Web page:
The panel found that the claimant would be returning to Iran as a Kurd who was not in possession of a passport. There was a real likelihood of his being questioned upon his return resulting in his internet profile, including his Facebook account, being checked by the authorities. It was accepted that his Facebook account would present evidence to the authorities as to his attendance at the demonstrations, his support for Kurdish rights and his anti-regime position. Consequently, there was a real likelihood that he would be subject to prolonged detention and physical abuse at the hands of the Iranian authorities and so a real risk of persecution existed if the claimant were to be returned to Iran.

Grounds of Appeal

By means of her written grounds of appeal, the Secretary of State relied upon two grounds of challenge, identified as:

i. The First-tier Tribunal found that the local authority assessment was procedurally compliant, and it concluded that the claimant was aged 22 at the date of assessment. The First-tier Tribunal 'departed' from the assessment and concluded that the appellant was age 16 when he arrived in this country. The Secretary of State contended that the conclusion reached as to the claimant's age infected the First-tier Tribunal's further findings that the inconsistencies in the claimant's evidence in regard of his international protection claim could be explained by his young age at the time of interview and hearing.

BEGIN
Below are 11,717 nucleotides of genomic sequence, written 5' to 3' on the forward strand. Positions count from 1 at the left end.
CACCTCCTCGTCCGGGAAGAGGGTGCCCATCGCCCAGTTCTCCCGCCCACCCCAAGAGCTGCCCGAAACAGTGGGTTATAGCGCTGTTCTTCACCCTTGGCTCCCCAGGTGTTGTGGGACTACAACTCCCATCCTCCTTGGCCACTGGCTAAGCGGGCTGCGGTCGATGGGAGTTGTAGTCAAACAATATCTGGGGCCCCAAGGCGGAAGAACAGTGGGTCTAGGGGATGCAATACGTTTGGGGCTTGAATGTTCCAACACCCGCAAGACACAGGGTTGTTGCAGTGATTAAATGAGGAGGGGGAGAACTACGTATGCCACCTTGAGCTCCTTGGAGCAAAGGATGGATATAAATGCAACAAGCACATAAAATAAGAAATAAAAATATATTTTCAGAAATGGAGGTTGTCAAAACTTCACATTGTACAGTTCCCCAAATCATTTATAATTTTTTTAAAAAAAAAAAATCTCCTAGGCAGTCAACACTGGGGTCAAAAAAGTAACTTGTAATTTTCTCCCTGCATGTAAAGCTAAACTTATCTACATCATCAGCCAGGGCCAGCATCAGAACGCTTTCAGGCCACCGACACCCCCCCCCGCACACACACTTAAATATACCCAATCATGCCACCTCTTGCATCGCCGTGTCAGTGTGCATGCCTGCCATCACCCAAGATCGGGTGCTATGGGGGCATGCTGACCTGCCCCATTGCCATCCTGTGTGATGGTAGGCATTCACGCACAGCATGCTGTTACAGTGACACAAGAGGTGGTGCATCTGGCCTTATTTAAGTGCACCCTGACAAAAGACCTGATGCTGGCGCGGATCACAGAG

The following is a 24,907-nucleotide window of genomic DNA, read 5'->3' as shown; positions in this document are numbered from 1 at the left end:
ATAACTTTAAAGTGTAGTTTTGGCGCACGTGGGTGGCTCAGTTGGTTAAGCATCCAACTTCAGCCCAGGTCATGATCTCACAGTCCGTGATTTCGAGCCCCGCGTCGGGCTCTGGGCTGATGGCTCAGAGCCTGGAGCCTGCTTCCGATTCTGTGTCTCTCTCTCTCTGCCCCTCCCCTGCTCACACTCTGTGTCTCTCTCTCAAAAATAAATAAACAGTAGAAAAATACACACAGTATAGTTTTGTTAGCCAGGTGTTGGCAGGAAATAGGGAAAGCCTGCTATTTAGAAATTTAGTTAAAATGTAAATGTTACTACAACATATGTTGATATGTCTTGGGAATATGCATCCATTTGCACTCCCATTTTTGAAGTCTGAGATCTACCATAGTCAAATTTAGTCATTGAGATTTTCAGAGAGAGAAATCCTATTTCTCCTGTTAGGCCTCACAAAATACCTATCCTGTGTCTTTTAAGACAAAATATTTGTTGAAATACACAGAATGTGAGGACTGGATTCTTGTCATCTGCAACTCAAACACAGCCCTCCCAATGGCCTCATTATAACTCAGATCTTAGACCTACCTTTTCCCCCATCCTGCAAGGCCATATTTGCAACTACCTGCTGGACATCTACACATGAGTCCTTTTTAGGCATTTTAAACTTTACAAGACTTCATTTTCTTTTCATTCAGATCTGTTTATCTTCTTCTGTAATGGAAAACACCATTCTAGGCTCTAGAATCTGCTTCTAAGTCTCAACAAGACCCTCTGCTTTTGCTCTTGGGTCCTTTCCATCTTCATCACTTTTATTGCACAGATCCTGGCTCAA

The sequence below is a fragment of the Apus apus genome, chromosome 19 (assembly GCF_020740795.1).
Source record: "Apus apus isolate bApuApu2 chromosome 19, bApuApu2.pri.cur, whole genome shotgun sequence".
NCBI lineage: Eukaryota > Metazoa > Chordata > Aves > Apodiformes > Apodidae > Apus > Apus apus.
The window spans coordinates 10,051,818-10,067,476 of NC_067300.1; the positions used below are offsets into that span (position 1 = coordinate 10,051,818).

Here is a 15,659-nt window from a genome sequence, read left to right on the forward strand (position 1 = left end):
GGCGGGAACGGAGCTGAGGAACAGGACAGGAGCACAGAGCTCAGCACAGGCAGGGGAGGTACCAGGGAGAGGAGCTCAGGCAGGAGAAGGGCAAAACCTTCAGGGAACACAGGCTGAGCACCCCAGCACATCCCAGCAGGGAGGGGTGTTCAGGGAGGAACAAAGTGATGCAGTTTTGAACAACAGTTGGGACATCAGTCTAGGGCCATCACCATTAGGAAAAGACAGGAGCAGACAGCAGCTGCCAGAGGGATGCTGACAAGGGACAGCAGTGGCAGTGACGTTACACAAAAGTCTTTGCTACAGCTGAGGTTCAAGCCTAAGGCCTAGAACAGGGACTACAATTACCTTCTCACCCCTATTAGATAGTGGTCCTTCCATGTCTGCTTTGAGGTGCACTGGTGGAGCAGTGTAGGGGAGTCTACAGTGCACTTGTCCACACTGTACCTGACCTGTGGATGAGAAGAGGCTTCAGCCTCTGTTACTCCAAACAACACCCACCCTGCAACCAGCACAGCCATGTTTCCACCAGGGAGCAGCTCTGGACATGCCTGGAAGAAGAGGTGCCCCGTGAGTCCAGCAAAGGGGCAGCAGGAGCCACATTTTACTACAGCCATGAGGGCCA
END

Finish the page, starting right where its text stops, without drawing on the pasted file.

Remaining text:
ii. The First-tier Tribunal found that the claimant is not a political activist and so failed to consider that his sur place activities were an attempt to bolster his asylum claim. Further, the First-tier Tribunal failed to consider that Facebook posts are not determinative as to the appellant being of interest to the Iranian authorities, particularly in light of the fact that he does not have a high-profile.

Decision on Error of Law

Mr. Melvin filed and served a skeleton argument which we considered with care. Before us Mr. Melvin observed that a country guidance decision is awaited from this Tribunal in respect of Iran, the use of Facebook and sur place activities. No request was made to adjourn this hearing pending promulgation of the awaited country guidance decision.

In respect of ground 1, the core of Mr. Melvin's submission was that the panel members lacked sufficient expertise in respect of age assessment to depart from the conclusions reached by properly trained and experienced social workers. Further, complaint was made that the range between the conclusions as to age reached by the social workers and those of the panel was some six years.